Let’s Party with Peter and Blake

PARTY, THE (1968)

To view The Party click here.

One of the most surprising and gratifying movie screenings I experienced in recent years was The Pink Panther (1963) in full Technirama at the 2012 TCM Classic Film Festival. I had seen the film many times on television, and I thought I knew all of the funniest bits, but watching it on a big screen was a revelation.

Blake Edwards’s expert direction amplified those subtle comedy bits that were dependent on offscreen action, screen direction, exquisite timing and precise compositions in long shot. The impact of these techniques is not nearly as effective on television, or, heaven forbid, computers. The best example occurs near the end of the film after several characters in gorilla suits leave a costume party then jump in tiny cars to chase each other. A local resident watches dead pan as a gorilla drives a car across the street in front of him and exits screen right just as another gorilla in another tiny car follows. Filmed primarily in long shots with minimal editing, the sequence is funny because we have time to take in the absurdity of a gorilla driving a car, just like the local who has been carefully positioned in center frame.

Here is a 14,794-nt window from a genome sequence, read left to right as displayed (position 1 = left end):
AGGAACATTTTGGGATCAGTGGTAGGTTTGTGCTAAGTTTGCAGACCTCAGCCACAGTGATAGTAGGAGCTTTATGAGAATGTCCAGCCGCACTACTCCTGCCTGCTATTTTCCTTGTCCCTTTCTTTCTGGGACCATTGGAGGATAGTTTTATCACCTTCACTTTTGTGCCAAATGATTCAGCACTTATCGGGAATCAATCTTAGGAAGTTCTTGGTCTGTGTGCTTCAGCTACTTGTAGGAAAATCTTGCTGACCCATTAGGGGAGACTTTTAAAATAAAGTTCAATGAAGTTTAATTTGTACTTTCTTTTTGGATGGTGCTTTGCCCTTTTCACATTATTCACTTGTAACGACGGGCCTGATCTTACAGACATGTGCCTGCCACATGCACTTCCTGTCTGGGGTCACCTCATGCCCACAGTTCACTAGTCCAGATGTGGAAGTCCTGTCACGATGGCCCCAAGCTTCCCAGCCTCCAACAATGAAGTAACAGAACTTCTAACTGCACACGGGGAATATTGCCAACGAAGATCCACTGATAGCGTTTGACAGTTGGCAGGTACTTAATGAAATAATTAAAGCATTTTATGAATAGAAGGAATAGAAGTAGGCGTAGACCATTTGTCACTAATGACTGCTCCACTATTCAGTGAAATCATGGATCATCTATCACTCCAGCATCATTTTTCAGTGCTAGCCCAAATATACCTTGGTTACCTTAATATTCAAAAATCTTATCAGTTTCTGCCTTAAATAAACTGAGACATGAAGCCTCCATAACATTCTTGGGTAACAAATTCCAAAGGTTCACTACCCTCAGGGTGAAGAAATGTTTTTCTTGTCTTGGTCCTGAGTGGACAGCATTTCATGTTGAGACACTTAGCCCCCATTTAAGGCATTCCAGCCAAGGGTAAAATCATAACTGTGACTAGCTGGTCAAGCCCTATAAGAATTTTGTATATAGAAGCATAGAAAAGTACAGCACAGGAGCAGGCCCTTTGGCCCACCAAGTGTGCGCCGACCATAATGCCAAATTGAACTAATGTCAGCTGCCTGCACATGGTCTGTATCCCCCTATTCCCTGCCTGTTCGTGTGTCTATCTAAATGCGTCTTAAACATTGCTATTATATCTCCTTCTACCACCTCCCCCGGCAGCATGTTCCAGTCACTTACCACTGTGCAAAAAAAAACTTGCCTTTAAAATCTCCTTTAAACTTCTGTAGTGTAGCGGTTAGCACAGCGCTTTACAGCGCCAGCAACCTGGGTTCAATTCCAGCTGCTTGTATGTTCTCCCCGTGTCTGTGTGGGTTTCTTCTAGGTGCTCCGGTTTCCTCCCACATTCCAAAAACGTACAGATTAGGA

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The Past Is Always With Us: The Naked Kiss (1964)

NAKED KISS, THE (1964)

To view The Naked Kiss click here.

Samuel Fuller developed a reputation over time of being the tough guy director of movies like Pickup on South Street (1953), The Steel Helmet (1951) and The Big Red One (1980). This is all well and good but his films have a sense of style, and insight at their core, that belies the notion that Fuller can be pigeonholed as the cigar-chomping model of masculinity behind the camera. He may well have been, but the man put together more movies about regret and despair than most directors and occasionally dipped deeply into the well of sentimentality. In 1964, he put together a movie whose story and plot could have easily been mistaken for the kind of movie directed by Douglas Sirk, although with completely different results. In fact, The Naked Kiss (1964) may be described as the best movie Douglas Sirk never made.